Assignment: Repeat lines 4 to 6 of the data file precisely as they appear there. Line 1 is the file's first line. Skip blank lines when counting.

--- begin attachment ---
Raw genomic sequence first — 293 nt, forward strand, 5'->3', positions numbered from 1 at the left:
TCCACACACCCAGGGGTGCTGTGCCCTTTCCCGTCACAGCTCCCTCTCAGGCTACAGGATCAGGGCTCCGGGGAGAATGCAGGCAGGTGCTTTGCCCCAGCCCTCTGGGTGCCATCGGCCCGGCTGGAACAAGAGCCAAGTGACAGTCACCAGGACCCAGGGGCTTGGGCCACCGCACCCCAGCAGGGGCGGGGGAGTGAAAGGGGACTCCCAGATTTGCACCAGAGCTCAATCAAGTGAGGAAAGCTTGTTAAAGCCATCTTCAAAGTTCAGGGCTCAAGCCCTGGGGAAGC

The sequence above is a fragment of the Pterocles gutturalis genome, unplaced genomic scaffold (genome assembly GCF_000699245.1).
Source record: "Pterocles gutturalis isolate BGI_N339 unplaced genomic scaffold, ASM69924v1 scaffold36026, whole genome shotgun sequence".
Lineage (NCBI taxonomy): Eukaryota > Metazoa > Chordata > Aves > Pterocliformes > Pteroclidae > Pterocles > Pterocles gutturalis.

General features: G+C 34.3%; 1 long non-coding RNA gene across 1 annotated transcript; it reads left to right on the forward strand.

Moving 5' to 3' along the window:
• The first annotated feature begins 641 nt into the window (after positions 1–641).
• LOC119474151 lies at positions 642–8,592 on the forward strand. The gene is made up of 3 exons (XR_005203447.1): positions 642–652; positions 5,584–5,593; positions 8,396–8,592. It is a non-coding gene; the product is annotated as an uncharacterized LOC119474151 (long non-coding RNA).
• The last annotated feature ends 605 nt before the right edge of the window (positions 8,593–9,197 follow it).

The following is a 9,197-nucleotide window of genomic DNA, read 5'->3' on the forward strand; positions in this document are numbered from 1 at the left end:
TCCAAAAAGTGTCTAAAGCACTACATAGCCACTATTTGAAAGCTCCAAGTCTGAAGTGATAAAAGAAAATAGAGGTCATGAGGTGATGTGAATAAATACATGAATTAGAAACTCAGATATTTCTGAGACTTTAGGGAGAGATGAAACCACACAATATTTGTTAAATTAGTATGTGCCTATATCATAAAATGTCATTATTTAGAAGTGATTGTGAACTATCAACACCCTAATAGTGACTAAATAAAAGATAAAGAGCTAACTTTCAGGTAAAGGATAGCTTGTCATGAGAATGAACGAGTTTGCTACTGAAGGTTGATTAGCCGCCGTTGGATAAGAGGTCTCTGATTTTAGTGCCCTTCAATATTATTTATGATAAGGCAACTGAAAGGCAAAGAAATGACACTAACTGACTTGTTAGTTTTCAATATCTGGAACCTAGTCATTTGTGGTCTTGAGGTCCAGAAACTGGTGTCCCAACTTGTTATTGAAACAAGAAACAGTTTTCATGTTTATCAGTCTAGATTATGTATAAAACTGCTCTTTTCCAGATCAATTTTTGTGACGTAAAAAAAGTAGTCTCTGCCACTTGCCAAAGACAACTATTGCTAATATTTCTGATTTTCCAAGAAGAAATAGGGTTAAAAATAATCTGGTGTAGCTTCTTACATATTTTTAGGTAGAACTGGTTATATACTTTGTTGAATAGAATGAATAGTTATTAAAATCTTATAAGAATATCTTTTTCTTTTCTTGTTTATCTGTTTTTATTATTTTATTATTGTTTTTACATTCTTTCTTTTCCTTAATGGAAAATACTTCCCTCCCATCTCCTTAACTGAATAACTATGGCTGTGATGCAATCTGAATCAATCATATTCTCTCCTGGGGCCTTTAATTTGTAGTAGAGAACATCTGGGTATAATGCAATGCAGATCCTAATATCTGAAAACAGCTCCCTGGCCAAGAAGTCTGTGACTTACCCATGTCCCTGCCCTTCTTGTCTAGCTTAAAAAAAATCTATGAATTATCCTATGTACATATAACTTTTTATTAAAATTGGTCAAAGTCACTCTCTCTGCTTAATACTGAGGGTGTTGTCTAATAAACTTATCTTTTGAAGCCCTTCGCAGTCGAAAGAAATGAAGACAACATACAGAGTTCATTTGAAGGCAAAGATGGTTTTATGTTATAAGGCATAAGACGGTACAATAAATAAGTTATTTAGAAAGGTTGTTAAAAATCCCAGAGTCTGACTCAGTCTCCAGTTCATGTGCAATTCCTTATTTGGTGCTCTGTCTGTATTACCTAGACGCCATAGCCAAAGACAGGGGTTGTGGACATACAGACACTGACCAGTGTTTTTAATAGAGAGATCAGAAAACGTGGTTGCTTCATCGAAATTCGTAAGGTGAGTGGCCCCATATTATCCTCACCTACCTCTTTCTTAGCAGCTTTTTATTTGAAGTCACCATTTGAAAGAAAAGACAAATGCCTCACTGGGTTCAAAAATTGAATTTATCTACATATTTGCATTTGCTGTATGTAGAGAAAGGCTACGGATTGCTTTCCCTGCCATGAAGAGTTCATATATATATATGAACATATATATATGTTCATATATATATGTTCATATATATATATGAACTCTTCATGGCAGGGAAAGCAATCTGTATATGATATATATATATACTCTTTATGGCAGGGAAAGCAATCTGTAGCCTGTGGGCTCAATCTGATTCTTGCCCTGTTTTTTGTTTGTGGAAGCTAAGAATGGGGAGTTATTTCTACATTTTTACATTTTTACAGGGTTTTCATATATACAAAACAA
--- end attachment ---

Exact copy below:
Source record: "Pterocles gutturalis isolate BGI_N339 unplaced genomic scaffold, ASM69924v1 scaffold36026, whole genome shotgun sequence".
Lineage (NCBI taxonomy): Eukaryota > Metazoa > Chordata > Aves > Pterocliformes > Pteroclidae > Pterocles > Pterocles gutturalis.

General features: G+C 34.3%; 1 long non-coding RNA gene across 1 annotated transcript; it reads left to right on the forward strand.